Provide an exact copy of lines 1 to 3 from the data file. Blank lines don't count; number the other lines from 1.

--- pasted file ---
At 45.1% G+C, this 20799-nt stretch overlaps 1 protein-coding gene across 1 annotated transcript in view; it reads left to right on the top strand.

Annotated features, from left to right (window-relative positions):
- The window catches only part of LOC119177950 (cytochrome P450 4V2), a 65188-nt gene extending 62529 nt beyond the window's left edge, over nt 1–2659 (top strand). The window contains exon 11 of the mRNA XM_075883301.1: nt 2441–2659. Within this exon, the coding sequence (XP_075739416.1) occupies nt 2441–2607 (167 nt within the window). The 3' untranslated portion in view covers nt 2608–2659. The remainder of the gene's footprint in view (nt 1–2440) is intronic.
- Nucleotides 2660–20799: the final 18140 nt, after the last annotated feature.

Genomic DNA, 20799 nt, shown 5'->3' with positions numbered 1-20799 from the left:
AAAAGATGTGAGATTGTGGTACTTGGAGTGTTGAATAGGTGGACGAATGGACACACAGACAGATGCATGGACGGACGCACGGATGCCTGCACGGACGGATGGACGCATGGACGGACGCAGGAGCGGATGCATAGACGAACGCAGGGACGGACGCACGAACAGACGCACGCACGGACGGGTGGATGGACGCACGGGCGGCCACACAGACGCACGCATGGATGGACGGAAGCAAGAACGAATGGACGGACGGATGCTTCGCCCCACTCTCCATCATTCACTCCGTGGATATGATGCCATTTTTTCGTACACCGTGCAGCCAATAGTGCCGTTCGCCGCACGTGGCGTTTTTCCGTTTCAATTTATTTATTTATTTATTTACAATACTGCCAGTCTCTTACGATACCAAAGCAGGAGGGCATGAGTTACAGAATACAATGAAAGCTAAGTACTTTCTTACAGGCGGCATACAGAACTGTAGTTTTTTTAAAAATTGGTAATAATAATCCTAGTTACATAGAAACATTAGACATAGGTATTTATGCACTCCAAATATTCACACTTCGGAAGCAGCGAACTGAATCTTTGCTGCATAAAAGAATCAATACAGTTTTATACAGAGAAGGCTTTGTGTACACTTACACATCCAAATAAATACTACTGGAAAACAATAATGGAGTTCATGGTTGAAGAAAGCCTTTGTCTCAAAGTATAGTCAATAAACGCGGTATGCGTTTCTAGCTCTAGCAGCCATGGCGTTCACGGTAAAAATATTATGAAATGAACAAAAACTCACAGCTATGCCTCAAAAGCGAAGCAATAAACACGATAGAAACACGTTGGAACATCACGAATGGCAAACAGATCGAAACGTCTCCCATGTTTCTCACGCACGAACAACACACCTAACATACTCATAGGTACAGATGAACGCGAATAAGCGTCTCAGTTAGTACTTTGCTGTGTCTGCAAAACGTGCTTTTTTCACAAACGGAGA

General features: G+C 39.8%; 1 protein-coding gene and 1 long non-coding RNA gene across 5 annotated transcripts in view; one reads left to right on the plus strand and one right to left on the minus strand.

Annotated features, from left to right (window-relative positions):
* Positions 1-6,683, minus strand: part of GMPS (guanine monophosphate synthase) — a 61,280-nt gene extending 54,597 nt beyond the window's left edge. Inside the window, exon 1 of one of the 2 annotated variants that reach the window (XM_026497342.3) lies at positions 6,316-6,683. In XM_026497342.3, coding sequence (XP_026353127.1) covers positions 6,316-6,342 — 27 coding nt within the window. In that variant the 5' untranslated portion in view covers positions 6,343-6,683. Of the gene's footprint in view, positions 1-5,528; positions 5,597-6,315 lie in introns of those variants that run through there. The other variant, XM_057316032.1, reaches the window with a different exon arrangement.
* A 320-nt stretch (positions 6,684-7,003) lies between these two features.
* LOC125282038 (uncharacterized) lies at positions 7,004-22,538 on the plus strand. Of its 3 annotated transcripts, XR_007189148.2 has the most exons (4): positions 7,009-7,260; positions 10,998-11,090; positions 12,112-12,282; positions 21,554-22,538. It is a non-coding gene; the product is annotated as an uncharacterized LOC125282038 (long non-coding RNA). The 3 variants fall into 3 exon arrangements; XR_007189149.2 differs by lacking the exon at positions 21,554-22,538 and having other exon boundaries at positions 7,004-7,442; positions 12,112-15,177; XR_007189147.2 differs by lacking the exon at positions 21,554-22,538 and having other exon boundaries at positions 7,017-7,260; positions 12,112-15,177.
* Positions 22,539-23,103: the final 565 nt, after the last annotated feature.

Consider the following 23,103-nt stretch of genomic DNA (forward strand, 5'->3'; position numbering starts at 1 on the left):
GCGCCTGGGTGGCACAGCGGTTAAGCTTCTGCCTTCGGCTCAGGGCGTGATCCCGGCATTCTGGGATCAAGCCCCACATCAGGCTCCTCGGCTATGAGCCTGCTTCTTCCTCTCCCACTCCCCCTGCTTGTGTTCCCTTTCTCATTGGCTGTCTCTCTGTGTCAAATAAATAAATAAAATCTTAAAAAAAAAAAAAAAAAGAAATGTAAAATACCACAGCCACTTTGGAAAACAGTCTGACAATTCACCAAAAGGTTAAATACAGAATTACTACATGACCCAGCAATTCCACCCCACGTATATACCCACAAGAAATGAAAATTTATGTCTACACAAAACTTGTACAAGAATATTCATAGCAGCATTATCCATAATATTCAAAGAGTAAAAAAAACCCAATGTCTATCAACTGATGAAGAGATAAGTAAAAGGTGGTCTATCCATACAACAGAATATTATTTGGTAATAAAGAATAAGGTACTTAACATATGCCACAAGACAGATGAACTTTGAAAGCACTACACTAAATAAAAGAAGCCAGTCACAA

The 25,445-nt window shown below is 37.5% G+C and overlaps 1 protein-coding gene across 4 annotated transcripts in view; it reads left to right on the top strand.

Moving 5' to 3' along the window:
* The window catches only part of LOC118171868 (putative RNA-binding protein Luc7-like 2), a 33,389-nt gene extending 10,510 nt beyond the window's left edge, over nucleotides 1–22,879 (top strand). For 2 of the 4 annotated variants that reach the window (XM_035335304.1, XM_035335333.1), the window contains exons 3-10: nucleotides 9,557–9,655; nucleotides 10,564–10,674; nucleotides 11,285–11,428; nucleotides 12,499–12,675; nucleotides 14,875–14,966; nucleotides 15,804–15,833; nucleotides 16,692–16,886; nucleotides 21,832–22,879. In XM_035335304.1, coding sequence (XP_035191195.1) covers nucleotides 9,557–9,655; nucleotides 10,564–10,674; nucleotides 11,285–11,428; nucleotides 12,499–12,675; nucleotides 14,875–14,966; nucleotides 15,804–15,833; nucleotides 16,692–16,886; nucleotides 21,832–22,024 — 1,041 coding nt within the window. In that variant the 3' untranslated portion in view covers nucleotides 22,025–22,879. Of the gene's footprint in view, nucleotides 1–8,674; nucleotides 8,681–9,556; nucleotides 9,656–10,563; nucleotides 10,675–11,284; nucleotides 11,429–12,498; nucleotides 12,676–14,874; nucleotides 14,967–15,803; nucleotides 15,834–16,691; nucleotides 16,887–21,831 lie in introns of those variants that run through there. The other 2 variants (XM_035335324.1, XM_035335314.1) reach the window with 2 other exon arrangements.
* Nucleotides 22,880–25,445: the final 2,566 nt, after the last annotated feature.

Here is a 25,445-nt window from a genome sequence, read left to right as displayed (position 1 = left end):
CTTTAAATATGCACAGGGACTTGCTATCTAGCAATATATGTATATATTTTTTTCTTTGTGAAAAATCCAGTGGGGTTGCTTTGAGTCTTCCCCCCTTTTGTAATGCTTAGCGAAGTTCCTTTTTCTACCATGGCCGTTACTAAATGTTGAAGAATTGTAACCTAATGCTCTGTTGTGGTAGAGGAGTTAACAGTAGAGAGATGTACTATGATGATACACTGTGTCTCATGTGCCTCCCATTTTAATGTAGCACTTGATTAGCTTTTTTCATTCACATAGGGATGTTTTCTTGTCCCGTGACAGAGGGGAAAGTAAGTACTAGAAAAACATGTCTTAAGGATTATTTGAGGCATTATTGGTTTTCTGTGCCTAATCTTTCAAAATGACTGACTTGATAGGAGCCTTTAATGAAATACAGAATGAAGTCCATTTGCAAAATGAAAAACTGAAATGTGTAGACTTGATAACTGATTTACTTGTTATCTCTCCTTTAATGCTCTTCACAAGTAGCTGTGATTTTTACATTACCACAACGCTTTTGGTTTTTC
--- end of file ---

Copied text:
At 45.1% G+C, this 20799-nt stretch overlaps 1 protein-coding gene across 1 annotated transcript in view; it reads left to right on the top strand.

Annotated features, from left to right (window-relative positions):
- The window catches only part of LOC119177950 (cytochrome P450 4V2), a 65188-nt gene extending 62529 nt beyond the window's left edge, over nt 1–2659 (top strand). The window contains exon 11 of the mRNA XM_075883301.1: nt 2441–2659. Within this exon, the coding sequence (XP_075739416.1) occupies nt 2441–2607 (167 nt within the window). The 3' untranslated portion in view covers nt 2608–2659. The remainder of the gene's footprint in view (nt 1–2440) is intronic.